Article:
"I had alwaysfelt a step slow in the past," says Jackson. "Now my rebounding isbetter, my defense is better. A lot of things are better."

Curiously,Jackson is having her career season for a team that has struggled withinconsistency and strife. Though a number of players from the 2004 championshipteam remain, including Finals MVP Betty Lennox and Bird, the Storm hasunderachieved in recent years, with two straight first-round playoff exits.Through the first six weeks of this season, Seattle was a .500 team. Coach anddirector of player personnel Anne Donovan has been criticized by fans andmedia--and, according to reports in The Seattle Times, by players as well--forher personnel and bench decisions. When asked how she was handling thecriticism during a June 25 phone interview with a Seattle Post-Intelligencerreporter, Donovan briefly broke into tears.

All of this"had a huge impact on not just Anne but everyone," says Jackson."Every day we wondered, What are they going to say next? Who will theypoint the finger at next? But since then, we've regrouped really well. Werealize we can't blame others, we can't point fingers. As horrible as that was,the outcome was what a lot of people were looking for--we're playing togethernow."

The Storm wonfour of its last six entering the All-Star break and was within two games ofWest leader San Antonio. The team may be finally clicking, but one other darkcloud still looms. Because of a lack of a new arena deal, Clay Bennett, whochairs the ownership group of the Sonics-Storm organization, may move the twofranchises to his native Oklahoma City next summer.

Jackson is signedthrough the 2008 season but says she won't be heading anywhere. "I want tostay here," she says of Seattle. "The thought of not having a teamhere, or not being able to end my WNBA career here, is really sad. Itdefinitely weighs on my head because I know this could be my last year in theleague." She says there are a few other teams she would consider playingfor, "but it's hard to pick and choose where you go in thisleague."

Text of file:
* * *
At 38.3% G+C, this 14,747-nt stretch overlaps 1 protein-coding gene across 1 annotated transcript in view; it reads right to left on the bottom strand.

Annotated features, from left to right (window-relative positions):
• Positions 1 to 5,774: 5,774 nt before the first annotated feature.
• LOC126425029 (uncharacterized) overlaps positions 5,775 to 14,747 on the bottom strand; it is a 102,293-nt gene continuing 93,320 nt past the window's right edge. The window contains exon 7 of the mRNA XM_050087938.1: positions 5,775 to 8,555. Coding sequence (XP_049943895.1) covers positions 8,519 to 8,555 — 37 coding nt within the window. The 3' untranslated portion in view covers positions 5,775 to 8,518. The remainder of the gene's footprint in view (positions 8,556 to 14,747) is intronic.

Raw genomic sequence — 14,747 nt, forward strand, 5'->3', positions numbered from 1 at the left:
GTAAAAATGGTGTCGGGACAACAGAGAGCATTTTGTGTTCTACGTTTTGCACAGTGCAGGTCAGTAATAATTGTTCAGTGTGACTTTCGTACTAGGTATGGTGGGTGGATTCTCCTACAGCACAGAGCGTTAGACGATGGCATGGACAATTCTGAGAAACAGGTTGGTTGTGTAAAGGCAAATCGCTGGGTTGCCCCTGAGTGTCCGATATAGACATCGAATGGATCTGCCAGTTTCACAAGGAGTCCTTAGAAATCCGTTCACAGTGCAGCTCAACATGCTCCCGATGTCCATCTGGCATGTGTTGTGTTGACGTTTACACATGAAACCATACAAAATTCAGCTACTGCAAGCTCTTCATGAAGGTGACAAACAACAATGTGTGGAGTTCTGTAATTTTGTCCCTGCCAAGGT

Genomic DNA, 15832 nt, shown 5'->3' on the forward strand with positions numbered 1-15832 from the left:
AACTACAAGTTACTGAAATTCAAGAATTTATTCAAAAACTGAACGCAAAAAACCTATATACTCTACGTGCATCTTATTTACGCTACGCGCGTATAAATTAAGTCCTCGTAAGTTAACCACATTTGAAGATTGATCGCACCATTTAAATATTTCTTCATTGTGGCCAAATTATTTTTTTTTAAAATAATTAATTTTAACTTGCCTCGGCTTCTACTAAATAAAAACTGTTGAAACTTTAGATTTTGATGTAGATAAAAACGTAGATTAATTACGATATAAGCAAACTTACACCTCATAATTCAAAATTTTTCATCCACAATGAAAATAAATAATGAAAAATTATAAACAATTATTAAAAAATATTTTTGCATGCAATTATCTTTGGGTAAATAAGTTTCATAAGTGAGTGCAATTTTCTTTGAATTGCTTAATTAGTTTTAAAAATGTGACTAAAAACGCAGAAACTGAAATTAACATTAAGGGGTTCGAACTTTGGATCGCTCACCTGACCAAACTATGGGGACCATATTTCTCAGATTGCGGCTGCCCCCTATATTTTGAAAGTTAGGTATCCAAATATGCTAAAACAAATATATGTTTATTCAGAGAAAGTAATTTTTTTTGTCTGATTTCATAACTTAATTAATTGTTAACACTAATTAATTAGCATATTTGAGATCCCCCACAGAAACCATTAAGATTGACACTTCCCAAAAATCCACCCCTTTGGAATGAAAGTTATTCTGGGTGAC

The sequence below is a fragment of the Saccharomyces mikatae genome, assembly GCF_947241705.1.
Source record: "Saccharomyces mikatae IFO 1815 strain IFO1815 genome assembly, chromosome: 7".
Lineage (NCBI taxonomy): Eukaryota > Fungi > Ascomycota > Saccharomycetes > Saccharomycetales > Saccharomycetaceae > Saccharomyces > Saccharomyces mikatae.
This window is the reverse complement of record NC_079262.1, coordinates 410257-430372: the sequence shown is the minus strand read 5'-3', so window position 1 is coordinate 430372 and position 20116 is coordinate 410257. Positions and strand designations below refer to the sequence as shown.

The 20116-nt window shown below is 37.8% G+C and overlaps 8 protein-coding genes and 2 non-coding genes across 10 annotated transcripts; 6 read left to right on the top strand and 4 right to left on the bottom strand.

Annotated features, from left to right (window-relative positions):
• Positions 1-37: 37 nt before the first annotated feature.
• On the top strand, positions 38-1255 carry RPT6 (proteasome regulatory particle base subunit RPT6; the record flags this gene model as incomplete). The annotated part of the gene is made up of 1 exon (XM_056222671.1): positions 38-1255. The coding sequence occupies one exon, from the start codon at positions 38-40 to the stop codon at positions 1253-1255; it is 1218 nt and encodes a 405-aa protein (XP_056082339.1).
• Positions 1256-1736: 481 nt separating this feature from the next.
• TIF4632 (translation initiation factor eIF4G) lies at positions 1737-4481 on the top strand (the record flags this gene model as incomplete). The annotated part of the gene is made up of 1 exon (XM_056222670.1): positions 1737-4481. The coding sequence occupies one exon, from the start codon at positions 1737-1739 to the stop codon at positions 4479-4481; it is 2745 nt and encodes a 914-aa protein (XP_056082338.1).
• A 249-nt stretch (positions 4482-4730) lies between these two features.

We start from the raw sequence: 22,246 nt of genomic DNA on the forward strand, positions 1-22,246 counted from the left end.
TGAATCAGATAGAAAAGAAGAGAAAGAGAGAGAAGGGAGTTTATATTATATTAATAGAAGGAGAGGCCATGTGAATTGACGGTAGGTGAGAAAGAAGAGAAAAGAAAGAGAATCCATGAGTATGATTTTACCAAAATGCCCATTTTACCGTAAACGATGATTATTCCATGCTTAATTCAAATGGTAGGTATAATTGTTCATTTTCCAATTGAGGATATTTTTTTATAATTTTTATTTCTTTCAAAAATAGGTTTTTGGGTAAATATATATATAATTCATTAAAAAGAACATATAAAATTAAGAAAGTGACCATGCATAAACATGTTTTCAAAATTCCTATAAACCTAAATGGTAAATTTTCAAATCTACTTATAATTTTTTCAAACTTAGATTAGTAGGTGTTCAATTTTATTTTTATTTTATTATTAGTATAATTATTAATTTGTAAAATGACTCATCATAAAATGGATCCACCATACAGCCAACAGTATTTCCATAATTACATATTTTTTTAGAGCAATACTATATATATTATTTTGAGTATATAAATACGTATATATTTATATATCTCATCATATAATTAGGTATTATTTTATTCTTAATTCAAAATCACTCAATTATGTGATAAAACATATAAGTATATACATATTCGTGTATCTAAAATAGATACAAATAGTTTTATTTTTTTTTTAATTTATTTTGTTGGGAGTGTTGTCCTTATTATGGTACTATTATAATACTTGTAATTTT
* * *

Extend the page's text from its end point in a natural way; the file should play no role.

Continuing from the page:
Where Jackson,who keeps her watch set to local time in Sydney, will find her home away fromhome next summer remains to be seen. But there's one thing we now know: Thecountry kid from Albury can thrive in any time zone.

Mind over Matter

Second-year forward Candice Dupree has convincedherself--and the rest of the WNBA--that she's an unstoppable star

AS THE inaugural draft pick of the expansion ChicagoSky, 6'2" power forward Candice Dupree was expected to be more than atypical WNBA rookie last season. She didn't disappoint, averaging 13.7 points,5.5 rebounds and 0.74 blocks. This year, however, the 2006 Temple grad isproducing like a long-established star, averaging 19.1 points, 8.2 rebounds and1.67 blocks at the All-Star break--all in the top five in the league."She's a player with a very high ceiling," says Sky coach and G.M. BoOverton. "She's getting all this stuff done in her second year just onpure, natural ability. Just wait till she matures a bit."

Dupree is a smooth, long-armed athlete with whatOverton calls "a large repertoire of getting the ball in the basket. Shecan drive by you, she can get to the glass, she can dribble and pull up,"he says. "And her defense is better than people think. Look who she has togo up against every night--Lauren Jackson, Tamika Catchings, Plenette Pierson .. . the list goes on."

Dupree attributes her leap in production to a changein her mental approach. "The biggest thing was learning to convince myselfthat I can't be stopped, that I'm the best player on the floor," she says.To that end, Sky owner Michael Alter gave her a book by Gary Mack and DavidCasstevens called Mind Gym: An Athlete's Guide to Inner Excellence, which sheconsults before most games. "People have always told me that I don't knowhow good I am, or how good I can be," she says. "I think it's finallystarting to click."


Photograph by Greg Nelson


A six-time All-Star, Jackson (15) was averaging 22.4 points and 9.3 rebounds atthe break despite stress fractures in her left shin.





 SKY'STHE LIMIT Dupree was in the top five in three stat categories.